Open access
Free access
Jiaxin Chen
,
Ian G. C. Ashton
,
Edward C. C. Steele
, and
Ajit C. Pillai

Abstract

The safe and successful operation of offshore infrastructure relies on a detailed awareness of ocean wave conditions. Ongoing growth in offshore wind energy is focused on very large-scale projects, deployed in ever more challenging environments. This inherently increases both cost and complexity and therefore the requirement for efficient operational planning. To support this, we propose a new machine learning framework for the short-term forecasting of ocean wave conditions to support critical decision-making associated with marine operations. Here, an attention-based long short-term memory (LSTM) neural network approach is used to learn the short-term temporal patterns from in situ observations. This is then integrated with an existing, low computational cost spatial nowcasting model to develop a complete framework for spatiotemporal forecasting. The framework addresses the challenge of filling gaps in the in situ observations and undertakes feature selection, with seasonal training datasets embedded. The full spatiotemporal forecasting system is demonstrated using a case study based on independent observation locations near the southwest coast of the United Kingdom. Results are validated against in situ data from two wave buoy locations within the domain and compared to operational physics-based wave forecasts from the Met Office (the United Kingdom’s national weather service). For these two example locations, the spatiotemporal forecast is found to have an accuracy of R 2 = 0.9083 and 0.7409 in forecasting 1-h-ahead significant wave height and R 2 = 0.8581 and 0.6978 in 12-h-ahead forecasts, respectively. Importantly, this represents respectable levels of accuracy, comparable to traditional physics-based forecast products, but requires only a fraction of the computational resources.

Significance Statement

Spectral wave models, based on modeling the underlying physics and physical processes, are traditionally used to generate wave forecasts but require significant computational cost. In this study, we propose a machine learning forecasting framework developed using both in situ buoy observations and a surrogate regional numerical wave model. The proposed framework is validated against in situ measurements at two renewable energy sites and found to have very similar 12-h forecasting errors when benchmarked against the Met Office’s physics-based forecasting model but requires far less computational power. The proposed framework is highly flexible and has the potential for offering a low-cost, low computational resource approach for the provision of short-term forecasts and can operate with other types of observations and other machine learning algorithms to improve the availability and accuracy of the prediction.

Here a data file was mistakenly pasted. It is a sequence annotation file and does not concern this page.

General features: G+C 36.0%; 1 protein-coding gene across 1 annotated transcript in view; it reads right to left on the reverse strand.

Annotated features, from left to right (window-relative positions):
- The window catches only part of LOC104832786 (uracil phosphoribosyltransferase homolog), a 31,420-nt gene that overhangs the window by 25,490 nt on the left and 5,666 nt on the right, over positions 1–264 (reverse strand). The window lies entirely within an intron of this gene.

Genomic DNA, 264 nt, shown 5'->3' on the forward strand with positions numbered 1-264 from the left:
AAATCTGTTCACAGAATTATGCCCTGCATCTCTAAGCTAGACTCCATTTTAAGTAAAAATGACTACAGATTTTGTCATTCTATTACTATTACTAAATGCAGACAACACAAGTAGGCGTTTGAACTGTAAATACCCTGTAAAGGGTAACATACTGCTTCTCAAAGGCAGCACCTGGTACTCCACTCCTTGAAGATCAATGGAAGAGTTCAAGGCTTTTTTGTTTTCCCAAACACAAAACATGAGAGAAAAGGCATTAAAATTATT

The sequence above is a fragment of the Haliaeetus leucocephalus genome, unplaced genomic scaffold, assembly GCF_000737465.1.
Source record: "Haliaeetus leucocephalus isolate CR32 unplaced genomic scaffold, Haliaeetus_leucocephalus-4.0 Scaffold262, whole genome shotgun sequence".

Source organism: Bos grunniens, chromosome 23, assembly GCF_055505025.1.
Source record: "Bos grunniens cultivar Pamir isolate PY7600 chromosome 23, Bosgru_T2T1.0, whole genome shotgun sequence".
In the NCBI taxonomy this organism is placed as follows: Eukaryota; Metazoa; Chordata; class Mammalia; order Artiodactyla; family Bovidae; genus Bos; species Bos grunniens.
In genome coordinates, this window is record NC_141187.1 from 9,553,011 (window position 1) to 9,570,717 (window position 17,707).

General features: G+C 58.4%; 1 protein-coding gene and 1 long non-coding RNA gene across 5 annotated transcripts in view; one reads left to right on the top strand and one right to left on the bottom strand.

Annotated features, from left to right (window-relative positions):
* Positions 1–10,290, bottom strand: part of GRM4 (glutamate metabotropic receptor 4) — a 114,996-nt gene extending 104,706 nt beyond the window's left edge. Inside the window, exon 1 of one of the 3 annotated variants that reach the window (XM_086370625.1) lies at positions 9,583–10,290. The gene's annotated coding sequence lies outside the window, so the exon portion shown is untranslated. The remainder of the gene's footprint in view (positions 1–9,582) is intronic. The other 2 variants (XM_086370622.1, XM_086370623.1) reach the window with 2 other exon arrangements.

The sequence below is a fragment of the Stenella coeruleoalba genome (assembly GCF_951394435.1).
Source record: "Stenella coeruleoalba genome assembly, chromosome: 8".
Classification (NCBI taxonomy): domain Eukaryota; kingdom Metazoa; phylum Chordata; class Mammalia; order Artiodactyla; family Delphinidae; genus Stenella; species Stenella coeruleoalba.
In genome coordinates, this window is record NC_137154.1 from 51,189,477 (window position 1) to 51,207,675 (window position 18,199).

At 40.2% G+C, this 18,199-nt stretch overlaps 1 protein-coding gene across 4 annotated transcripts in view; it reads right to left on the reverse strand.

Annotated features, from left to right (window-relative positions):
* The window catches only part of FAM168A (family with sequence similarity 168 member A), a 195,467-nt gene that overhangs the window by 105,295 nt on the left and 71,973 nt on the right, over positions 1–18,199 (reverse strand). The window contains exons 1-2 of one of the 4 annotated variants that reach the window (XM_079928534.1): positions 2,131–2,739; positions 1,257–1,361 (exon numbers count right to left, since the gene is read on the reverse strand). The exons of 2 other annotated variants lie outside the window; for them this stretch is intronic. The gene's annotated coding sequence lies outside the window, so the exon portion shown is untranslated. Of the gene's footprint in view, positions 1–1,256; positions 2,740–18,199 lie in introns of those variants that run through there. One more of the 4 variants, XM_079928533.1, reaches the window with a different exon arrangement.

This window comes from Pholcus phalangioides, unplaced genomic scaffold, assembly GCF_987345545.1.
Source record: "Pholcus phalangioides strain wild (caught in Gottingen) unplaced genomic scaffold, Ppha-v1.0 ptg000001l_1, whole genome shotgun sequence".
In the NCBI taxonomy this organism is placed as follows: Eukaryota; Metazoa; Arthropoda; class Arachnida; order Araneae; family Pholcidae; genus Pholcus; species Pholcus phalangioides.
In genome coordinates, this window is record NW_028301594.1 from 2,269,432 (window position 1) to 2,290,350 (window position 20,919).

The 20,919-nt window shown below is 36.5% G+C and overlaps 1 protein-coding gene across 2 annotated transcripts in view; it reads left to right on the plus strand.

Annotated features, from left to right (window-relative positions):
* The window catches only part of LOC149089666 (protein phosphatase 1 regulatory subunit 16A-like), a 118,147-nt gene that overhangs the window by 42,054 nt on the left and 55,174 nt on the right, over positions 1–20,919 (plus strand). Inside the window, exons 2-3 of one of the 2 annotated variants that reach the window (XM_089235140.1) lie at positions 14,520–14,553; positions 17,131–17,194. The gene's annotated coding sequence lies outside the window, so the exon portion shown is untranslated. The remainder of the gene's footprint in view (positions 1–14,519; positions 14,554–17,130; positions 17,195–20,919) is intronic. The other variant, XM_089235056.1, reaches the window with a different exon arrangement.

Open access
Louis Le Toumelin
,
Isabelle Gouttevin
,
Nora Helbig
,
Clovis Galiez
,
Mathis Roux
, and
Fatima Karbou

Abstract

Estimating the impact of wind-driven snow transport requires modeling wind fields with a lower grid spacing than the spacing on the order of 1 or a few kilometers used in the current numerical weather prediction (NWP) systems. In this context, we introduce a new strategy to downscale wind fields from NWP systems to decametric scales, using high-resolution (30 m) topographic information. Our method (named “DEVINE”) is leveraged on a convolutional neural network (CNN), trained to replicate the behavior of the complex atmospheric model ARPS, and was previously run on a large number (7279) of synthetic Gaussian topographies under controlled weather conditions. A 10-fold cross validation reveals that our CNN is able to accurately emulate the behavior of ARPS (mean absolute error for wind speed = 0.16 m s−1). We then apply DEVINE to real cases in the Alps, that is, downscaling wind fields forecast by the AROME NWP system using information from real alpine topographies. DEVINE proved able to reproduce main features of wind fields in complex terrain (acceleration on ridges, leeward deceleration, and deviations around obstacles). Furthermore, an evaluation on quality-checked observations acquired at 61 sites in the French Alps reveals improved behavior of the downscaled winds (AROME wind speed mean bias is reduced by 27% with DEVINE), especially at the most elevated and exposed stations. Wind direction is, however, only slightly modified. Hence, despite some current limitations inherited from the ARPS simulations setup, DEVINE appears to be an efficient downscaling tool whose minimalist architecture, low input data requirements (NWP wind fields and high-resolution topography), and competitive computing times may be attractive for operational applications.